Google Workspace + Nintex DocGen Part 1: Google Docs as templates

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**Update 4/8/2021** Mimetypes for Google Slides and PowerPoint have been added to the Xtension and the table reference inline.

With the recent rollout of a wide-variety of Google Workspace actions (Five New Connectors with over 30 actions total!), I wanted to build on the work the team did, and provide an additional action that will allow for incorporating Google Sheets and Google Docs into our native Document Generation functionality. The goal of this blog series will be to address two questions: 1) How do we use Google Sheets / Google Docs as templates for generating documents within a Nintex Workflow; and 2) How do we insert multiple rows of data into a table for document generation. For this first blog we'll cover using Google Docs as a template. 

 

To start, I created an Xtension for Google Workspace that will export Google Sheets / Docs into a variety of file types.  It's fairly straightforward to add into your environment and the setup instructions are included at the link above. Once this Xtension has been added, the workflow setup will be fairly simple. 


If you would prefer to skip the reading, I have included a video walkthrough of configuring the actions and inputs below.

 

 

First, go to your Google Drive and ensure that there is a Google Doc, or Google Sheet you would like to use as a document generation template. This can either be started as a new document, or using a document template you have previously created. In my example I am creating a new document and naming it 'New Doc.' 

googledoc.png

 

Next open your workflow designer, and configure a form with some data you would like to pass into this new document we have created. For my example I am capturing three fields: Name, Phone, and Comment.

 

Form.png

 

Once the form is configured we can add our 'Export File' action to the canvas. If this is not available make sure the Google Workspace Xtension is added to your NWC Environment and configured. The 'Output File type', will be what type of file we want to pull back, the 'Source File Type' will be what type of file the original is. Once you have selected the 'Source File Type' the 'File' dropdown will be populated with the option to pick from any of that Google File type that exists on your Google Drive. You will also need to configure a variable for the output (by default this action uses a file variable). I've included a table below for some additional context around which MIME Type translates to which file type.

 

 

File Type MIME Type
CSV text/csv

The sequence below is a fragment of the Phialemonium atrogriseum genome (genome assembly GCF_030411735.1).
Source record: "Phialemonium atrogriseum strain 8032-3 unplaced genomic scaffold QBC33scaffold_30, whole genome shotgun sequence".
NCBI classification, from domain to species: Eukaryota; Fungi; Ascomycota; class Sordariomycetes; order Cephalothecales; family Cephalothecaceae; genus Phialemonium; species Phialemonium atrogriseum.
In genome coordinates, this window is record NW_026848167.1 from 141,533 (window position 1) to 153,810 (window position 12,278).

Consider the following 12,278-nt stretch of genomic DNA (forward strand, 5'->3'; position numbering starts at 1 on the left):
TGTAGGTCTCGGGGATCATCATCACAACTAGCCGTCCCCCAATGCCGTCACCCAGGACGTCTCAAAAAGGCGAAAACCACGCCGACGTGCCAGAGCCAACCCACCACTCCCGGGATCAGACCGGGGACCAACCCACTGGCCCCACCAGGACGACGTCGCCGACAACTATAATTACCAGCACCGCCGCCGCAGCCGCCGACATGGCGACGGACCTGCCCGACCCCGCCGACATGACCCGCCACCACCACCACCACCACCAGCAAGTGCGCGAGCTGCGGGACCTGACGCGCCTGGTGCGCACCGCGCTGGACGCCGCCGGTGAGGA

PDF application/pdf
XLSX (Excel) application/vnd.openxmlformats-officedocument.spreadsheetml.sheet
DOCX (Word) application/vnd.openxmlformats-officedocument.wordprocessingml.document
PPTX (PowerPoint) application/vnd.openxmlformats-officedocument.presentationml.presentation
Google Sheets application/vnd.google-apps.spreadsheet
Google Docs application/vnd.google-apps.document
Google Slides application/vnd.google-apps.presentation

 

Export.png

 

Once the export action is configured, you can move on to setup for the 'Generate Document' action. First you will set the 'Generation type'; this will default to a Single PDF, but you can update the configuration if so desired. Next you will select the template for the Document Generation. For this piece you will want to select 'File Variable' and use the Template configured from the 'Export File' action. Additionally you will want to configure the Output name (you do not need to include the file extension here) and the output options (I just configured the 'Store All files' for this example). Once the action is configured, you will click on the 'Open Nintex Document Tagger' and we will go back to the Google Doc template you built earlier.

 

 

DocGen.png

 

When you click on the Document tagger it will bring up a menu with all of the variables we have available to tag into the document. This is the same as if you were tagging in a Word Document.  You will just need to click the appropriate tag, then paste into the document in the appropriate location. If you have any formatting changes or anything else you would like to apply, you can add that on the document tag as well. For a Google Sheet, you will need to click the 'Data' tab at the top of your sheet and and a Named Range for the cell where you would like to input data. You will use the 'Excel' option in the document tagger when tagging a Google Sheet. I've invluded examples of what both will look like below:

 

Tagger.png

 

Sheet Data TabSheet Data Tab

 

Named Range Configuration with tagNamed Range Configuration with tag

 

Once complete, the document should autosave and you should be good to add one final action for testing your workflow. In my example, I added a 'Send an email' action and put the collection variable from the Generate Documents as the attachments. The Workflow is now complete and can be tested! 

 

WorkflowAndEmail.png

 

For the next iteration of this series, I'll be reviewing an example of adding multiple rows into a Google Sheet. 

 

Related Posts:
Google Workspace + Nintex DocGen Part 2: Adding Rows to a Static Google Sheet